In certain cases, the right to correspondence can be limited. Authorities may open and read, censor, or in extreme cases withhold detainee correspondence. Any interference with correspondence must be justified on grounds clearly set out in law or prison regulations, and any restriction must be done to achieve a legitimate purpose. This could include protecting the safety and security of the prison, preventing re-traumatization of a victim or interfering with an investigation or trial.
If opening mail is considered necessary for the safety and security of the prison in most cases random sampling should be sufficient to address these concerns, rather than opening all mail. As a safeguard, a supervisor or manager should have specific responsibility for opening and reviewing mail, and be bound by obligations of confidentiality. Where it is deemed necessary to read and censor or withhold particular prisoner’s correspondence this should be ordered by an independent authority such as a magistrate (see further, section on ‘pre-trial detainees’ below).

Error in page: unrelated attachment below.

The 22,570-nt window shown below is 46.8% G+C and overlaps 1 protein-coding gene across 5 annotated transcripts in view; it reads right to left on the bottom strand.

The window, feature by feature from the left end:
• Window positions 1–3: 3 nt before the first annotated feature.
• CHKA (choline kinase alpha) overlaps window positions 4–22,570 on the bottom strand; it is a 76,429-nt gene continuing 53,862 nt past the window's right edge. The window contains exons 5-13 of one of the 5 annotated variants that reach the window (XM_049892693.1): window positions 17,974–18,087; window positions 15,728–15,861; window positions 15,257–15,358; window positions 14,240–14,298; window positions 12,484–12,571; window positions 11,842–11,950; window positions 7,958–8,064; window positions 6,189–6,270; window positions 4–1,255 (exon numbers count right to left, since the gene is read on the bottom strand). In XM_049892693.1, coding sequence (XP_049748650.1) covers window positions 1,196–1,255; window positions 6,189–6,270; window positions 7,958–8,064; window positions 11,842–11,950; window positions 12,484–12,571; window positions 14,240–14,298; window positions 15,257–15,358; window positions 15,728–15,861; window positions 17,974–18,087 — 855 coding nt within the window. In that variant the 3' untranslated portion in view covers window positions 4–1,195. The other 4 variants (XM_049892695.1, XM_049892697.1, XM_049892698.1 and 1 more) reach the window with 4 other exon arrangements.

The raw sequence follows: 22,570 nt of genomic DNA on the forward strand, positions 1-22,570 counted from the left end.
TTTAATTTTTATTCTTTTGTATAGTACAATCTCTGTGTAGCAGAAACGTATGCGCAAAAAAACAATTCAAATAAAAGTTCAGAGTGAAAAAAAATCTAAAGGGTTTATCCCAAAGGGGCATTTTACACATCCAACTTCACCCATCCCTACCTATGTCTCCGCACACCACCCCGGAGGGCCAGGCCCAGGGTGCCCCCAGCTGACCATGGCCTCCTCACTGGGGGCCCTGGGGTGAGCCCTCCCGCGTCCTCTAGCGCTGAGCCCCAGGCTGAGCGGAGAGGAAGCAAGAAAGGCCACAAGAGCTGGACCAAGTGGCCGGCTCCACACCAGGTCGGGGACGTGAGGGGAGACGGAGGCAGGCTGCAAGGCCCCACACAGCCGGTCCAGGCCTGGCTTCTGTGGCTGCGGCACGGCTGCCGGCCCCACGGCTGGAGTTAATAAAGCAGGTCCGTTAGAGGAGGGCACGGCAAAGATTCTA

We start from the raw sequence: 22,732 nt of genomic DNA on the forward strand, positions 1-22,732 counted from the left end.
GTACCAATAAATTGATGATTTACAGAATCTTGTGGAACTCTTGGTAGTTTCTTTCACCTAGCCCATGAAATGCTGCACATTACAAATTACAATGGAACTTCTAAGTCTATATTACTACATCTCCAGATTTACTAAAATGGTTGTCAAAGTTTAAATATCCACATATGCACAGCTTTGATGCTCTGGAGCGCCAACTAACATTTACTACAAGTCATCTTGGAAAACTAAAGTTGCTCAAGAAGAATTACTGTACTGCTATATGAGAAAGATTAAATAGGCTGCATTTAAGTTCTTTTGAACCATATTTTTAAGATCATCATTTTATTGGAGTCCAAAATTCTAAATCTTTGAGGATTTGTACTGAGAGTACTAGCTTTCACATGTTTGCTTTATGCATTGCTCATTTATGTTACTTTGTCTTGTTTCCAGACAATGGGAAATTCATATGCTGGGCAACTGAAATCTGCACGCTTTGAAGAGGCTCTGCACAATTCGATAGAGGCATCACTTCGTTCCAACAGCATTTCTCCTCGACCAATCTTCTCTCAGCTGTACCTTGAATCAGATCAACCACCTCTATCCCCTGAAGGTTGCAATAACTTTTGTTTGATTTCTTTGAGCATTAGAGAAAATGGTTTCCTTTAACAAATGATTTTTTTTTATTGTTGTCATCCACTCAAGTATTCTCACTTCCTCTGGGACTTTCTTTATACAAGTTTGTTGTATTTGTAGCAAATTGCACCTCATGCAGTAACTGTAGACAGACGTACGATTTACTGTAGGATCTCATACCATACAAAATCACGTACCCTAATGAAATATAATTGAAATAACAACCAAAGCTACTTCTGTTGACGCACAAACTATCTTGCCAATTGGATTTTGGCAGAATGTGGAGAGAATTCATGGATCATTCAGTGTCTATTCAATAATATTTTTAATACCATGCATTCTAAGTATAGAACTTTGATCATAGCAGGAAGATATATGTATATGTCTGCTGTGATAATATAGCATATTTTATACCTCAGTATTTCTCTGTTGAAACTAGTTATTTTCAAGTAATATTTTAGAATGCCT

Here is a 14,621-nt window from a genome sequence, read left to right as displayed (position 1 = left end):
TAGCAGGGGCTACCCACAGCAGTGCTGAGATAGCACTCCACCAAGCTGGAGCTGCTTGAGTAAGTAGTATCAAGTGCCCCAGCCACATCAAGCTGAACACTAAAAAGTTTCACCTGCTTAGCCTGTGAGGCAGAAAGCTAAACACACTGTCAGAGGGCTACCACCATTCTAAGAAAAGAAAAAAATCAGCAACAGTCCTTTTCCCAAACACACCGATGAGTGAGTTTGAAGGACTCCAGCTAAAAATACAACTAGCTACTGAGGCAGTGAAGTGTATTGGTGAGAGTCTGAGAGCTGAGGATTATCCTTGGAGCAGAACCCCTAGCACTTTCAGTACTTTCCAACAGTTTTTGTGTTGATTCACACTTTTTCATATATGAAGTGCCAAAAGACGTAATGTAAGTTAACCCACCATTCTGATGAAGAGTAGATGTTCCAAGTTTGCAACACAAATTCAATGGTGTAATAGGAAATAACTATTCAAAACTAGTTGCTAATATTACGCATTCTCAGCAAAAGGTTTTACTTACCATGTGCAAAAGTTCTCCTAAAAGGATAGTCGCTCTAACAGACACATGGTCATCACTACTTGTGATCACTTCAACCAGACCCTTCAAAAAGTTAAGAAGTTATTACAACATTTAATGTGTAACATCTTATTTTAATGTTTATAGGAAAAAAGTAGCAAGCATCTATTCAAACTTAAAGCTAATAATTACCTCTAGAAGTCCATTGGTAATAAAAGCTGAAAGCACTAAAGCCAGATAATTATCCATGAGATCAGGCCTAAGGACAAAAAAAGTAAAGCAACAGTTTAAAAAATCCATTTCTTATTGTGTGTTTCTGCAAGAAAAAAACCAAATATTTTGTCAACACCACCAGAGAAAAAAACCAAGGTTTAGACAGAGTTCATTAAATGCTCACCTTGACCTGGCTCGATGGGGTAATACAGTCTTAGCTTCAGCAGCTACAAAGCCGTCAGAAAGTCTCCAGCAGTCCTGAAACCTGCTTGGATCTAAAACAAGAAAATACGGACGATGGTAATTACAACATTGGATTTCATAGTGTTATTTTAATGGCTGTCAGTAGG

Both incoming correspondence from and outgoing correspondence to a protected person such as a detainee’s lawyer should be confidential. If authorities have reason to believe that contraband is contained within a letter from a protected person, or that the letter is not in fact from who it says it is from, the letter may be opened but this should be done in the presence of the detainee and the contents should not be read. The fact that protected mail is opened by authorities should be recorded in a register.